Earl Boykins could get lost in that thing. The unibrow of Anthony Davis has been on display all season here in New Orleans, and lately, basketball's Frida Kahlo has shown the nation why he was the No. 1 pick last summer. In the past 10 games, entering Monday's matchup against Denver, the Kentucky product had averaged 16.1 points and 10.6 rebounds for the Hornets.
"He's gotten more comfortable with playing in tight situations — earlier this year, he wasn't as comfortable," Hornets coach Monty Williams said before tipoff. "He's learning how to use his quickness against guys who are stronger than he is, and he's learning how to play harder, and how that helps him in transition and defense.
"He's hit some big shots for us, he had a game-winning tip last week. So all that stuff adds to his experience. And he's picking up our system a lot faster — he's always been coachable — and in the last 30 games he's made this big jump for us."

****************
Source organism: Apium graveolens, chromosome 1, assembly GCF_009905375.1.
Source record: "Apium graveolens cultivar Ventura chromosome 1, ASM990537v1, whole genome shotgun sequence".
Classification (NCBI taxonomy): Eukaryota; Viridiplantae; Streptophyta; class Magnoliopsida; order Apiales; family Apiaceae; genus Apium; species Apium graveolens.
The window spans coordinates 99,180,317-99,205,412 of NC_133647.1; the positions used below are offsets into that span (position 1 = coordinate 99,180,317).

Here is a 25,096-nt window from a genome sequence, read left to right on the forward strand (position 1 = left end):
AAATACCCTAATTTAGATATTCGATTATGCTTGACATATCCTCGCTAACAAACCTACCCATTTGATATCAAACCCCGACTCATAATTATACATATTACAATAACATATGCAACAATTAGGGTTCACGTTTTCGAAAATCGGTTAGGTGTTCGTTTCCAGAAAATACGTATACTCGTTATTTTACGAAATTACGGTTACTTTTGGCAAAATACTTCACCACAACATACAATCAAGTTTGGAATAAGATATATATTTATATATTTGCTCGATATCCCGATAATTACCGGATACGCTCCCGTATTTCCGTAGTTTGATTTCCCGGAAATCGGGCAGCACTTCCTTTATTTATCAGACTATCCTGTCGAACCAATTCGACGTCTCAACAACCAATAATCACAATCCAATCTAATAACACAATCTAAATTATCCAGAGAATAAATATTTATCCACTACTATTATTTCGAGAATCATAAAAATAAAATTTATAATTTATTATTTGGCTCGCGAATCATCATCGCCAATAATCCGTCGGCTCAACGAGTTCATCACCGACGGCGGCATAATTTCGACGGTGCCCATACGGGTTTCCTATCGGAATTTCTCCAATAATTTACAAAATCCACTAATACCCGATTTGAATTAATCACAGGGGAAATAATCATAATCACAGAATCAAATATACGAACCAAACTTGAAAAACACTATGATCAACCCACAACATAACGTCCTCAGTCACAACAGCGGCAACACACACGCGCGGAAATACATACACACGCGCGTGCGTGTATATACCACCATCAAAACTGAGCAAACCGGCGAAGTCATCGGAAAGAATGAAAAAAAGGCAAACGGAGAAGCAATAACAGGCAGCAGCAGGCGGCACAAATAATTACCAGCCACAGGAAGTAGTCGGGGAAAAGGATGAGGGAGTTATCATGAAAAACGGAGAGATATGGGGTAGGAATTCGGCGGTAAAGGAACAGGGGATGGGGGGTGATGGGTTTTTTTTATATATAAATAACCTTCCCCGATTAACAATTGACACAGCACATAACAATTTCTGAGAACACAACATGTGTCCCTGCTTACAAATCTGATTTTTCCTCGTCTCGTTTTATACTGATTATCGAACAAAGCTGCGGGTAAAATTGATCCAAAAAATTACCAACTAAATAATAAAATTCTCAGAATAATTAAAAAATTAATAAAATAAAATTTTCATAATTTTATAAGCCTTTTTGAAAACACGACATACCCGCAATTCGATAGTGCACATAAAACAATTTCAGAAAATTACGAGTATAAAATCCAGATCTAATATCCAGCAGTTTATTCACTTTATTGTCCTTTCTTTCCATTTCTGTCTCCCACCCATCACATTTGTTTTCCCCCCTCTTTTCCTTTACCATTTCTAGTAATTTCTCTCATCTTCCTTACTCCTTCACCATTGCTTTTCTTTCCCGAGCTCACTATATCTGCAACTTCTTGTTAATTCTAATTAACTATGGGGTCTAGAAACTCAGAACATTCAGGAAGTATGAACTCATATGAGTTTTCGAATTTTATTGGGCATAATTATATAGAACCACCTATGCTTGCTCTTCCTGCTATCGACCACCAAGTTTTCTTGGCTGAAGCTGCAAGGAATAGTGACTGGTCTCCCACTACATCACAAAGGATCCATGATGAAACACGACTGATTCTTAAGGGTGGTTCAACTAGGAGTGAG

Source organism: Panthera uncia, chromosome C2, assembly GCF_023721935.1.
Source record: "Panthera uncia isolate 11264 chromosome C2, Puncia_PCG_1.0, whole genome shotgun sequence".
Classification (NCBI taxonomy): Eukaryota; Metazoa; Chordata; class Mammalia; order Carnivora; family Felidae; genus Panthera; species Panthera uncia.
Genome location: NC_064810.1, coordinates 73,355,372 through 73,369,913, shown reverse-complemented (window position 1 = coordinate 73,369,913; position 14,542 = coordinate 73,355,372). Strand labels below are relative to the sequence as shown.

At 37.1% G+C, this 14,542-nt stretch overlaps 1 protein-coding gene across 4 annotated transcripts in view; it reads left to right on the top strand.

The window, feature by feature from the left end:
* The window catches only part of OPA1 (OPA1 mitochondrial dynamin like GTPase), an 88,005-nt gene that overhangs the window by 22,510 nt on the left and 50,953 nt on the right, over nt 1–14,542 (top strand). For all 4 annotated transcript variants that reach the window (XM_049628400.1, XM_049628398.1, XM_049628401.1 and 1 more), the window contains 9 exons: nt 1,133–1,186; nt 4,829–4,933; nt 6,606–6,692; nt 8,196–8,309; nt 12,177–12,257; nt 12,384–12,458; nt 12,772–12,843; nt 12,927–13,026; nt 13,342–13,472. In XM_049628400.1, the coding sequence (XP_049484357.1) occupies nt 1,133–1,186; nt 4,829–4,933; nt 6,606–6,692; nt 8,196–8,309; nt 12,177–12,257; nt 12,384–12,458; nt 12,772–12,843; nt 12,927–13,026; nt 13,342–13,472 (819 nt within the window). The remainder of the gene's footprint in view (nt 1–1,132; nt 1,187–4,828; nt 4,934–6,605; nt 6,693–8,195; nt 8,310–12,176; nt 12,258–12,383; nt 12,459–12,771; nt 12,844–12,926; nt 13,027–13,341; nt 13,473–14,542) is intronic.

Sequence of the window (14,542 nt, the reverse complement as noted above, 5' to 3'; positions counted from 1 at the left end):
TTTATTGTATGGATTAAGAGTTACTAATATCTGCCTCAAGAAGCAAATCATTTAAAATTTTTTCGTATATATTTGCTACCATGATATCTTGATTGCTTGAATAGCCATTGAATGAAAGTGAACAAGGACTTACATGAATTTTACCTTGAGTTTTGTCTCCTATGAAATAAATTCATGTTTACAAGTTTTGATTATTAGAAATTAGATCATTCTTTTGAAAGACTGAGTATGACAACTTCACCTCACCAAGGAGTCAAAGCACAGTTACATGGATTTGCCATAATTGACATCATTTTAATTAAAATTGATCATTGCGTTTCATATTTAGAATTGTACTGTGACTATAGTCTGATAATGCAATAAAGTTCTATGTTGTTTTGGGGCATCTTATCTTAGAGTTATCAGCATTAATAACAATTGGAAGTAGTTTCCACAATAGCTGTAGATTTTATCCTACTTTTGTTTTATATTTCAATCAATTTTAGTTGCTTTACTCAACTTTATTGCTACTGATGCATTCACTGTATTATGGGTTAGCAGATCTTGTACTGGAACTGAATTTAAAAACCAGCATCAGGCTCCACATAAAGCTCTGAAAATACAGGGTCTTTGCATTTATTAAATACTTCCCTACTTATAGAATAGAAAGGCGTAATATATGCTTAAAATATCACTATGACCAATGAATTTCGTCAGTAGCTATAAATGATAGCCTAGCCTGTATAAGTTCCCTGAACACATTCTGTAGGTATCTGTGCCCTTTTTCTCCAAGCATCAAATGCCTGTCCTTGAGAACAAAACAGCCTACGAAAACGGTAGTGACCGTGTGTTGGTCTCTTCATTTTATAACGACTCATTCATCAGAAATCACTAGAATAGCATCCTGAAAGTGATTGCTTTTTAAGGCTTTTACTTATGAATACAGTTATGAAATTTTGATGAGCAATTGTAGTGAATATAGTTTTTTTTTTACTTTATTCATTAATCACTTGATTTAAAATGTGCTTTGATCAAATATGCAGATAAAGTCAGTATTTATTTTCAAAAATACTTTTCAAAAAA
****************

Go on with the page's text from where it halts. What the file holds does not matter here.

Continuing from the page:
Portland's Damian Lillard will likely win rookie of the year honors, but watching the 6-foot-10 Davis, who sprouted late in high school, it's pretty clear how dynamic he'll be in years to come for the Hornets, er, Pelicans. In the first half against Denver, he splashed a pick-and-pop jumper with ease. And he plays above the rim, JaVale-y.
"I think right now I see some Marcus Camby in him, though I think he'll probably be a better offensive player than Marcus," Denver coach George Karl said, comparing Davis to the former No. 2 pick in the draft who became a Denver defensive standout. "But he has the knack to rebound the ball, defend the basket and defend the paint at a high level. Offensively, I was told he played guard at a younger age, so I think he'll pick up those habits pretty quickly."